What If There Is a Buy-Sell Agreement In Place for the LLC?

For LLC’s with multiple members, I always recommend a buy-sell agreement.

A buy-sell agreement is a written agreement that provides a mechanism for the orderly transfer of an owner’s interest to the other co-owners on the occurrence of certain triggering events. Without an exit plan, the owners of an Arizona LLC are essentially stuck with each other indefinitely even if one of the other owners dies, becomes incapacitated, gets arrested, or files for bankruptcy. A buy-sell agreement defines what happens when these triggering events occur, sets forth the buy-out price, and states whether such buy-out is mandatory or optional for each type of event.  Although there can be several triggering events typically built into a buy-sell agreement, including disability, termination of employment, divorce, felony conviction, loss of license, and bankruptcy, this  blog focuses on death as a triggering event in addressing the transfer of a business.

After a business owner passes away, the buy-sell agreement also sets forth the price for the buy-out. Most buy-sell agreements use the appraisal method for determining the buy-out value, because it is extremely difficult for co-owners to agree upon a value for the business or on a formula to determine the value at the time of the agreement. Plus, over time, the value can go up or down. In addition to the buy-out price, the buy-sell agreement also sets forth the terms of the buy-out, so that the timing of the buy-out payments is “locked in” when the death occurs.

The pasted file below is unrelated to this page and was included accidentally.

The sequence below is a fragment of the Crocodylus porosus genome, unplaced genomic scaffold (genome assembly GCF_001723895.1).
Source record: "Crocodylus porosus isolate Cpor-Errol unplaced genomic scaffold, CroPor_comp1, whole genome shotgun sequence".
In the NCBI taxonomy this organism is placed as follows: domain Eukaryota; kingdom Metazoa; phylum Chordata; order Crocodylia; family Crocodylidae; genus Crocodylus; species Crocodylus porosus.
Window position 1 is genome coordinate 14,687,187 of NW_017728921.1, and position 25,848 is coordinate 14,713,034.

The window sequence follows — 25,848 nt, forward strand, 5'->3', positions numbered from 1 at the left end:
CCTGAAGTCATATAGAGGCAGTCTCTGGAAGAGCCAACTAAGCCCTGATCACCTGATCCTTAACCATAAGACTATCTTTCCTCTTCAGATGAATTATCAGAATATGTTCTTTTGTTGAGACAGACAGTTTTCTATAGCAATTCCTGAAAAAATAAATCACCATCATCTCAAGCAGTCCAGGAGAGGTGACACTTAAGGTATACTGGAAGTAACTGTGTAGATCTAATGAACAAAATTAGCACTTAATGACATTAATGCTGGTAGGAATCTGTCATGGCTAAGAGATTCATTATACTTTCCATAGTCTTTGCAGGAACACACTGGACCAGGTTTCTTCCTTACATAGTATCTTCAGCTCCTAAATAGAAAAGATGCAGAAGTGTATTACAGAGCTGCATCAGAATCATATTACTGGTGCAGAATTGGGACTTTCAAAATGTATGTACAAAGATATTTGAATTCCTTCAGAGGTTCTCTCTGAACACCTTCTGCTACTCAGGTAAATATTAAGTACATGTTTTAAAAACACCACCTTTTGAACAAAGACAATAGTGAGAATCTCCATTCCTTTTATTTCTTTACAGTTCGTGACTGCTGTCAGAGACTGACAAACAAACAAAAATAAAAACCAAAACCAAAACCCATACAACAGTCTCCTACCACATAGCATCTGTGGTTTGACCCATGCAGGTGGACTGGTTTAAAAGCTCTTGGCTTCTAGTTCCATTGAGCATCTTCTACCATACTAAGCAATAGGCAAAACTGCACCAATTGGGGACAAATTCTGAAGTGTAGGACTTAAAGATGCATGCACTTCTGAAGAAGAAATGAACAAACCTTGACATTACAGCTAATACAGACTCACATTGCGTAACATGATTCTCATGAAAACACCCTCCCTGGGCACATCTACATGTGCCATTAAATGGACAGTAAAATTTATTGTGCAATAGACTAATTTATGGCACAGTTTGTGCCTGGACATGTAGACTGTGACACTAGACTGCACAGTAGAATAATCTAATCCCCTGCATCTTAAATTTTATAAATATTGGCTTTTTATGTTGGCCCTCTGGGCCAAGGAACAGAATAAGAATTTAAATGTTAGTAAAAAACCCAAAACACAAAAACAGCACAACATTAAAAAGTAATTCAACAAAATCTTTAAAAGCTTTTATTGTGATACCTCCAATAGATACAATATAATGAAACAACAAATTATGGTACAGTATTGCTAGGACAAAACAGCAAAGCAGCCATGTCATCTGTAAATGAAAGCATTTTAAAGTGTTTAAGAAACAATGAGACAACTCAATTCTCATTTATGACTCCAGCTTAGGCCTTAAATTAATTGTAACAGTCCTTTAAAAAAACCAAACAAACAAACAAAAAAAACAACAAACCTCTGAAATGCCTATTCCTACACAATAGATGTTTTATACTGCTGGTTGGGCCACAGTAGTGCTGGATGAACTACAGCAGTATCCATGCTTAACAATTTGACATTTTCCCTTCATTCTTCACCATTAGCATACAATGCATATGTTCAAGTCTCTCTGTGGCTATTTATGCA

If there is buy-sell agreement in place for the LLC, then, as long as the buy-sell agreement is adequately funded with life insurance, I recommend that the client allow the buy-sell agreement to handle the buy-out of their LLC interest directly with their family.  In such instance, the LLC interest would not cause the business owner’s estate to go through a probate, and the business owner does not need to title the LLC interest into the name of his or her trust.  However, for multiple member LLC’s, if there is no buy-sell agreement in place, then the business owner should definitely title the LLC interest into his or her trust.

How Do You Title an LLC Interest into the Name of a Trust?

There are two steps that I recommend in order to title an LLC interest into the name of a client’s trust.  First, I recommend preparing an Assignment of Membership Interest.  Second, I recommend that the client file Articles of Amendment to their Articles of Organization and make appropriate changes to the Operating Agreement for the LLC.  I handle these changes for my clients as part of the process of drafting their trust and accompanying documents.

Need help? Please call me today – 602.663.9263

John EvenOur firm has helped hundreds of families just like yours handle a wide variety of estate planning, business planning, probate, trust, and elder law issues. When families or business owners are not getting along, we can also handle any disputes and litigation related to their businesses, wills, trusts, guardianships, or conservatorships. Please give me a call, so that I can help you work through these difficult issues with confidence.